11 April 2011

Family recipe Monday: Pennsylvania Dutch breakfasts

Myrtle Minerva Deppe Shaffner, Gene's grandmother

The recent wave of day-by-day Civil War Sesquicentennial accounts from 1861 news stories keeps reminding me that we could play out the whole conflict in our own house. I have all the Confederate relatives; Gene is a good Pennsylvania Dutch kid with deep German roots (and a Swedish line as well). There seems to be no crossover: he has no Confederates in his genealogical attic, and I can't find anyone on my side in a Union state by the time the Recent Unpleasantness broke out.

What surprises me is how similar some of the old family recipes are between our families. Maybe I shouldn't be surprised--the Honnolls in my family were of German origin, after all--but I would have thought that generations of increasing Southernness (if that's a word) would have caused a bigger recipe drift (if there is such a thing) than it did.

Gene's maternal grandmother Myrtle Deppe Shaffner came from a family of 18 children in the Berwick area of Pennsylvania. They were all farmers in the Susquehanna Valley area, raising crops and dairy cattle and, well, obviously, children. Some of the Deppes married their first cousins, also Deppes, which means that I have double Deppes in the genealogy, and that is one very different-looking family tree. But they were staunch German Methodists, and so were the Honnoll Confederates. I wonder if they couldn't have worked things out over a big Oktoberfest dinner, and skipped the war.

Here are a few recipes from the Shaffner side, guaranteed to please the palate and frighten the heart. The first one should have been run the day before Shrove Tuesday (=Mardi Gras), but this way you get nearly a year to get your heart ready for the delights. All comments are from Gene's mom Dolly, who would have been 76 this year. She collected the recipes from her family for years, and we are scanning them now.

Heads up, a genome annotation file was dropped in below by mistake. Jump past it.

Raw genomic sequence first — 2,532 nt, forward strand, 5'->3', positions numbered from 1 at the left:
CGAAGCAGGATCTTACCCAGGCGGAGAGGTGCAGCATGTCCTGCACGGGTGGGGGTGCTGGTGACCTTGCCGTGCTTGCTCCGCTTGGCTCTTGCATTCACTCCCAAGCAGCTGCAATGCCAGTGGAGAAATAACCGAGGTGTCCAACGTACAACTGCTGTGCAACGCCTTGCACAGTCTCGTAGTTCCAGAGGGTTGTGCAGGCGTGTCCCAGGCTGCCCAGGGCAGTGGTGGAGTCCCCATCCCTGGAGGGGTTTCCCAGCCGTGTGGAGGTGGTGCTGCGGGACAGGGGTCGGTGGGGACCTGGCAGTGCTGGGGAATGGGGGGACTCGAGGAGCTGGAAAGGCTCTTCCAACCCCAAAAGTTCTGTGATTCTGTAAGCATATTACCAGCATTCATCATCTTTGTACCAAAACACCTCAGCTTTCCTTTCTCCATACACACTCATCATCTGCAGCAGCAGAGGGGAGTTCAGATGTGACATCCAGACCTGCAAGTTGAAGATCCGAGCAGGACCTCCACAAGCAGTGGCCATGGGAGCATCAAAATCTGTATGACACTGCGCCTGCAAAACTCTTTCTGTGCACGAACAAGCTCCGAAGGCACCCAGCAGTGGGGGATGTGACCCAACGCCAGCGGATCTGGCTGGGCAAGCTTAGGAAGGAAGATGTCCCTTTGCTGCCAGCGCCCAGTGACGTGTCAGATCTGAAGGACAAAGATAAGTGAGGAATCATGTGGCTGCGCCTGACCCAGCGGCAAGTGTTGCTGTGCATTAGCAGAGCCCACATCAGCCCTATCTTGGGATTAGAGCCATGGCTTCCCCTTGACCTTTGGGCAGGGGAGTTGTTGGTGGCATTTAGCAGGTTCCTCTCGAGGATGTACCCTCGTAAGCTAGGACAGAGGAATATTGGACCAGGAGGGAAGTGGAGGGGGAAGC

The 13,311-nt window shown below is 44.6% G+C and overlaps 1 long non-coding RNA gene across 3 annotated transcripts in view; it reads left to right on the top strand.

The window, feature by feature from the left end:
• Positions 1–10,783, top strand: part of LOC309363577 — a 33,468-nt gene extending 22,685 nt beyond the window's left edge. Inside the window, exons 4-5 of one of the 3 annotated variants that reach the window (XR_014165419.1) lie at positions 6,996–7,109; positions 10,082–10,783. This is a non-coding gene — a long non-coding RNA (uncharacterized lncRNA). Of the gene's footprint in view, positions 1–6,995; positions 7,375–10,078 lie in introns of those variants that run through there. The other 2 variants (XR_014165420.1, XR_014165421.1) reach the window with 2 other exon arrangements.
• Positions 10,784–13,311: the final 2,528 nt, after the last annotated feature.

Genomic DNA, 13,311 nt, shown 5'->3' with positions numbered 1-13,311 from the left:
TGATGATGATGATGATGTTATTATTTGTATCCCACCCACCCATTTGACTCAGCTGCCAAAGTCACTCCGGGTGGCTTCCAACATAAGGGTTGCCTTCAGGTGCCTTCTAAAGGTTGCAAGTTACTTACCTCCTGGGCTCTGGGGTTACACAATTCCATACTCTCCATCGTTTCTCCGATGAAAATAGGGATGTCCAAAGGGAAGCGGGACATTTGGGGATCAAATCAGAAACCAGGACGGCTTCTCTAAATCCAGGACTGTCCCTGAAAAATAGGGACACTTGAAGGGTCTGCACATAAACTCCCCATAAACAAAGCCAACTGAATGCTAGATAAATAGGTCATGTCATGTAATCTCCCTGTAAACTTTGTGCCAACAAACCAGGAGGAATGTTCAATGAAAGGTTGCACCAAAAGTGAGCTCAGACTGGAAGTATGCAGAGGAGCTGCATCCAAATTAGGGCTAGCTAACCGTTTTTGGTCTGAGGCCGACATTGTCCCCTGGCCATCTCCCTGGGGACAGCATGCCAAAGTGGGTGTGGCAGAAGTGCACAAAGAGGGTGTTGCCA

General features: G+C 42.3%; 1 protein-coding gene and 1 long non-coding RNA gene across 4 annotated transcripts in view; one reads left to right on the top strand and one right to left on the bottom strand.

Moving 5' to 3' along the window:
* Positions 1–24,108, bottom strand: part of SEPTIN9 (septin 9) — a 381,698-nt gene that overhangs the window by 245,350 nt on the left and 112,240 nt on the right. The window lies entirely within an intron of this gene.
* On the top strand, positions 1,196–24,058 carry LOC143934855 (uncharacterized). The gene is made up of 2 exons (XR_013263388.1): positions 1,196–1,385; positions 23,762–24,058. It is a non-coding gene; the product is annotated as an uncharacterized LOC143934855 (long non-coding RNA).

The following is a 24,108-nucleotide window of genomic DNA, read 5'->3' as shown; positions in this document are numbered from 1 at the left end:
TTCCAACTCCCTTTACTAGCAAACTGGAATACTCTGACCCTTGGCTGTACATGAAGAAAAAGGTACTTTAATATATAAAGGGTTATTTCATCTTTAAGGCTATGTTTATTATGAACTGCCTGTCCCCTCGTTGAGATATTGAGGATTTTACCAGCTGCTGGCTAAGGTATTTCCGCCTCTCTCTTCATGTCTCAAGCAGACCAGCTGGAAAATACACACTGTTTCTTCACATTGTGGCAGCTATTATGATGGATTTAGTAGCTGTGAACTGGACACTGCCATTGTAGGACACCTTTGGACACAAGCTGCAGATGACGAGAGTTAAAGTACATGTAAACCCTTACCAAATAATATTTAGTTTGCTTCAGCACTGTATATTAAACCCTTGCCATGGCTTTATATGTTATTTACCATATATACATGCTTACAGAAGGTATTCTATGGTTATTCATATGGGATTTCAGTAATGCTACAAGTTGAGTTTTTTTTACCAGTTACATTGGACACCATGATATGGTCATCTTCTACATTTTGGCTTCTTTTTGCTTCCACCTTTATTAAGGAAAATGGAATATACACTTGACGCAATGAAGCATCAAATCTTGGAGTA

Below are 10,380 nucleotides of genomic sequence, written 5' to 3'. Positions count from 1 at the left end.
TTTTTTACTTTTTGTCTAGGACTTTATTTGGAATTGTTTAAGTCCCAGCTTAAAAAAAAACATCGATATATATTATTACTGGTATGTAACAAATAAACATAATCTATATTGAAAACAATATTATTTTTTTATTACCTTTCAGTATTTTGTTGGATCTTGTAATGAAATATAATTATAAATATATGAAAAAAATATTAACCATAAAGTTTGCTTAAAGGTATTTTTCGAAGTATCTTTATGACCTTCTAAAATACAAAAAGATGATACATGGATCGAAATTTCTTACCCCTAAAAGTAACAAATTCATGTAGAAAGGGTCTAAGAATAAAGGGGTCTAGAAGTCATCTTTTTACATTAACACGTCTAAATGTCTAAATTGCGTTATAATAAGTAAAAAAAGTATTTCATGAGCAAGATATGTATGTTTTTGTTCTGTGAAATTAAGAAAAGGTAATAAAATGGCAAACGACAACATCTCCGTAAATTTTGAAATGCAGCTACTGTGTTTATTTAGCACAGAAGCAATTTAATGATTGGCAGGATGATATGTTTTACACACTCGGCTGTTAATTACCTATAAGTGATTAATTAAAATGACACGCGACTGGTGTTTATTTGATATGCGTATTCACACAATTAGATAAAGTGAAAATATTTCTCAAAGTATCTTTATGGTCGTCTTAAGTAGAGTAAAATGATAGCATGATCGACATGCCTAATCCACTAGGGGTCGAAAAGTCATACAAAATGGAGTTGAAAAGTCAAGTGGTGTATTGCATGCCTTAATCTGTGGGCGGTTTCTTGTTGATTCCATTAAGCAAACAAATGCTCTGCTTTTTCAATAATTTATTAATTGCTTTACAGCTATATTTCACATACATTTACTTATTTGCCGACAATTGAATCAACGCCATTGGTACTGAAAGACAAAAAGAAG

These are German doughnuts made eaten on Shrove Tuesday, the day before Lent begins. They are best eaten the same day they are made.

NOTE: Mother used to make these wonderful goodies. I would get off the school bus and hurry up the lane through wind and cold rain, usually in March, and when I opened the door I would be greeted by the aroma of sizzling dough. Although I’m not much of a doughnut lover, I enjoyed a few doughnut holes. Yes, they were made on Shrove Tuesday and they were devoured by Dad and my sisters and brother as fast as she could turn them out.

1 pkg. active dry yeast
1 C. scalded milk, cooled to lukewarm
4 eggs
1/4 lb. soft butter
2 1/3 c. flour
1/4 tbsp. sugar
1 qt. oil or melted shortening for frying
*XXX (confectioner’s) sugar for garnish

Soften yeast in milk; add eggs one by one, followed by butter, flour, salt, and sugar. Blend well by hand. Cover with a slightly moist tea towel and put in warm, draft-free place to rise until double in bulk. Punch down and let rise until double in bulk again.

To fry, use an iron Dutch oven or similar kettle. Heat oil to 350* F. Heap a tablespoon with dough & scrape it off the spoon with a table knife into the hot oil. Fry about 6 at a time to golden brown on one side the flip over to brown on other side. Remove with slotted spoon or tongs and drain a bit on brown paper. Roll in bowl of XXX sugar. or if you have a tin shaker, you can sift it on. Put on wax paper to cool.

*We also like cinnamon sugar on them. Just mix a bit of cinnamon with sugar & roll fastnachts in it. If you have a tin shaker, you can sift it on.
--Dolly Hess

German apple pancakes

4 eggs
3/4 c flour
3/4 c milk
½ tsp salt
1/4 c (4tbsp) butter divided
2 med apples sliced
1/4 c sugar
1/4 tsp ground cinnamon

Heat oven to 400*. Place 2 9x1 1/12" round cake pans in oven. Beat eggs, flour, milk, salt in small bowl med speed 1 min. Remove pans. Place 2tbsp butter in each pan and rotate to coat. Arrange half the apple slices in each pan and divide batter between pans. Mix sugar and cinnamon and sprinkle over batter. Bake uncovered until puffed and golden (20-25 min). Serve soon as they fall like souffles. Makes 4 servings.


1 3/4 c. milk
2 tbsp. sugar
1 tsp. salt
1 pkg. active dry yeast
1/4 c. lukewarm water
3 tbsp. vegetable oil or 1/4 c. soft shortening
3 eggs, room temperature
2 c. sifted flour

Scald milk, add sugar and salt and cool to lukewarm. Meanwhile, sprinkle yeast on warm water & stir to dissolve. Add to cooled milk. Beat in oil, eggs, and flour with rotary beater or mixer on medium speed until batter is smooth. Cover and let rise in warm place until bubbly. Put in refrigerator overnight.

Stir down batter. Dip with a 1/4 cup measure and pour onto hot griddle - grease if necessary. Turn as soon as tops are bubbly. Bake to golden brown on other side. Serve at once.

Happy Monday. Hope your kitchen has wonderful aromas.

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